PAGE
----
4) Jim Powell
5) Stephen Cox
Five favorite children's writers:
1) Laura Ingalls Wilder
2) John D. Fitzgerald
3) C.S. Lewis (I know, I know -- he's great in any genre and the Narnia books are hardly only for children. But I read them when I was a kid, so they'll always be tied to my youth.)
4) Carol Brink (of Caddie Woodlawn fame)
5) Beverly Cleary
Favorite book read in 2005:
The Jesus I Never Knew by Philip Yancey
Book you're looking most forward to reading in 2006:
Walking on Water: Reflections on Faith and Art by Madeleine L'Engle (It's been on my list for a while. I bought it, and I am looking forward to a relaxing stretch to dig in)
Five books on faith (not necessarily Christian faith, if that is not your spiritual bent) that you would recommend:
1) The Jesus I Never Knew by Philip Yancey
2) When Bad Christians Happen to Good People by Dave Burchett
3) No Compromise: The Keith Green Story by Melody Green
4) Living the Questions: Making Sense of the Mess and Mystery of Life by Carolyn Arends
5) The Ragamuffin Gospel by Brennan Manning
Five books that made you laugh out loud:
1) Pride and Prejudice by Jane Austen
2) Confessions of a Shopaholic by Sophie Kinsella
3) Eat the Rich by P.J. O'Rourke
4) A Walk in the Woods by Bill Bryson
5) Cold Comfort Farm by Stella Gibbons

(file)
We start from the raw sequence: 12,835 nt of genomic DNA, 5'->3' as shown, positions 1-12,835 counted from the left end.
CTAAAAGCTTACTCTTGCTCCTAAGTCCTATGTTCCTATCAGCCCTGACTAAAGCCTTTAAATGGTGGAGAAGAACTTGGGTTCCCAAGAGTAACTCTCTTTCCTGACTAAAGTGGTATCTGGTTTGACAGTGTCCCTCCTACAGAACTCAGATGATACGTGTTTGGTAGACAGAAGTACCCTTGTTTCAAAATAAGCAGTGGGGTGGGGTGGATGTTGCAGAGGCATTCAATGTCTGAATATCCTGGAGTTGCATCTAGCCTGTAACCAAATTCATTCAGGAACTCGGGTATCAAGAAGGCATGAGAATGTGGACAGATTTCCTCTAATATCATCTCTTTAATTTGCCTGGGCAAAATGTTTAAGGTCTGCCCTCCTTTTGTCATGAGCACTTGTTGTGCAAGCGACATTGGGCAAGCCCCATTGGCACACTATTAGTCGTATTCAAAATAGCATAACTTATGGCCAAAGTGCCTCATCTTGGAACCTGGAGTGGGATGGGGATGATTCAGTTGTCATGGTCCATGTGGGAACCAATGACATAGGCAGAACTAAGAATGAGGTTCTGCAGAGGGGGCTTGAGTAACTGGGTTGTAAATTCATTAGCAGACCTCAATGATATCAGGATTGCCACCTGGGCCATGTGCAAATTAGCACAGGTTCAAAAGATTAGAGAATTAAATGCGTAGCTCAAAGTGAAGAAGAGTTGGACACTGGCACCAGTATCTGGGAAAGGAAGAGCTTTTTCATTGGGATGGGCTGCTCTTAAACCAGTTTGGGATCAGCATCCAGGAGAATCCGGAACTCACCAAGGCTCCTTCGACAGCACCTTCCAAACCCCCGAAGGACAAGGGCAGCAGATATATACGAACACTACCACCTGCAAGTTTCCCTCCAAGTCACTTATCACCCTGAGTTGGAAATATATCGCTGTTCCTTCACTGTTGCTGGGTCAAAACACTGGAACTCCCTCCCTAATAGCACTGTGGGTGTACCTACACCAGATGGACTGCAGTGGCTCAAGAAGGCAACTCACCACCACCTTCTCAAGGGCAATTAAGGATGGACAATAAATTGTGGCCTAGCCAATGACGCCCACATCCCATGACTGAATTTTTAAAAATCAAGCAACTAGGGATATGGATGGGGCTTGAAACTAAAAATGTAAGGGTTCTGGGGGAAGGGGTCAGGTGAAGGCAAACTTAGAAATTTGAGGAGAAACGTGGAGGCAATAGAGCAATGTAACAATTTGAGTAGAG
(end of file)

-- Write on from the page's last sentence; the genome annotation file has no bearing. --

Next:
A fictional character you would like to emulate:
Elizabeth Bennet from Pride and Prejudice (natch!)
Have you ever had a crush on a fictional character? If yes, which one?
Ha! Just one? This bibliophile has had crushes on Mr. Rochester (Jane Eyre), Mr. Darcy (Pride and Prejudice), and Gilbert Blythe (The Anne of Green Gables Series). Almanzo Wilder (The Little House Books) should get an honorary mention, though he's not really fictional.
The best biography you've ever read:
The Woman and the Dynamo: Isabel Paterson and the Idea of America by Stephen Cox
A book you love with a short review:
The Devil in the White City by Erik Larson. This is one of the best books I've ever read -- it was gripping, dramatic, well-written, and gave the reader a remarkable sense of time and place. Larson weaves a tale both inspiring and haunting as he alternates the narrative between the vision and determination of a brilliant architect who struggled to make the 1893 World's Fair in Chicago a shining reality, and the cunning and ruthlessness of a serial killer who used the bustle and anonymity of the enterprising young city on the verge of world notice to lure his victims to their deaths. I actually stayed up through the night on the edge of my seat to finish this book, and never regretted that decision through the following bleary-eyed day. Top-notch historical research and beautiful writing make this an engrossing read.
Five people to tag:
(And no pressure meant if you're short on time and long on responsibilities)
Dad -- Darn it! I'll get you to post somehow or another.